WikiLeaks founder Julian Assange has been charged by the US Justice Department with receiving and publishing classified information.
The charges are contained in an 18-count indictment announced on Thursday.
The new Espionage Act charges go far beyond an initial indictment against Assange made public last month that accused him of conspiring with former Army intelligence analyst Chelsea Manning in a conspiracy to crack a Defence Department computer password.
Wikileaks caused particular harm by publishing the names of people who helped American forces in Iraq and Afghanistan and U.S. diplomats around the world.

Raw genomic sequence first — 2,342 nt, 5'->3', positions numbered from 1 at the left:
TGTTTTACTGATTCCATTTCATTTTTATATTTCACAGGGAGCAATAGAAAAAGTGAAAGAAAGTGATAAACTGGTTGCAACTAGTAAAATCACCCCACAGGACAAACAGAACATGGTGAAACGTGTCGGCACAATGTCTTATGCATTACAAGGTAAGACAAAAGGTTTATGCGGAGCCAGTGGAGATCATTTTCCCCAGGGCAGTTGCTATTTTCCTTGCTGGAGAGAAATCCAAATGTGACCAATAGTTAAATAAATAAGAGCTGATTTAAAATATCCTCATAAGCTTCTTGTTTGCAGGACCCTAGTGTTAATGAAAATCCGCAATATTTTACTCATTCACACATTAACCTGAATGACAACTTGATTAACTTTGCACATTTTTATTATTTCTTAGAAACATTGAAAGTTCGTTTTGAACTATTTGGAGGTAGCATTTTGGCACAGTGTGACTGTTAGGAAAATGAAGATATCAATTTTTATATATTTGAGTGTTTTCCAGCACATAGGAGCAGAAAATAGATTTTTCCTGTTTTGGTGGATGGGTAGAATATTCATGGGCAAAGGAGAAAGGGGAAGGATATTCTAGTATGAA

The new indictment says Assange conspired with Manning to obtain and disclose classified national defence documents, including State Department cables and reports on the wars in Iraq and Afghanistan.
It says his actions “risked serious harm” to the United States.
The case presented questions about media freedom, including whether the Justice Department is charging Assange for actions — such as soliciting and publishing classified information — that ordinarily journalists do as a matter of course.
Department officials said they believe Assange strayed far outside First Amendment protections.
But a lawyer for Assange said the “unprecedented charges” against his client threaten all journalists looking to inform the public about actions taken by the US government.
Barry Pollack said the indictment charges Assange with “encouraging sources to provide him truthful information and for publishing that information”.
The 47-year-old is in prison in London after being evicted from the Ecuadorian Embassy in April. The US is seeking his extradition.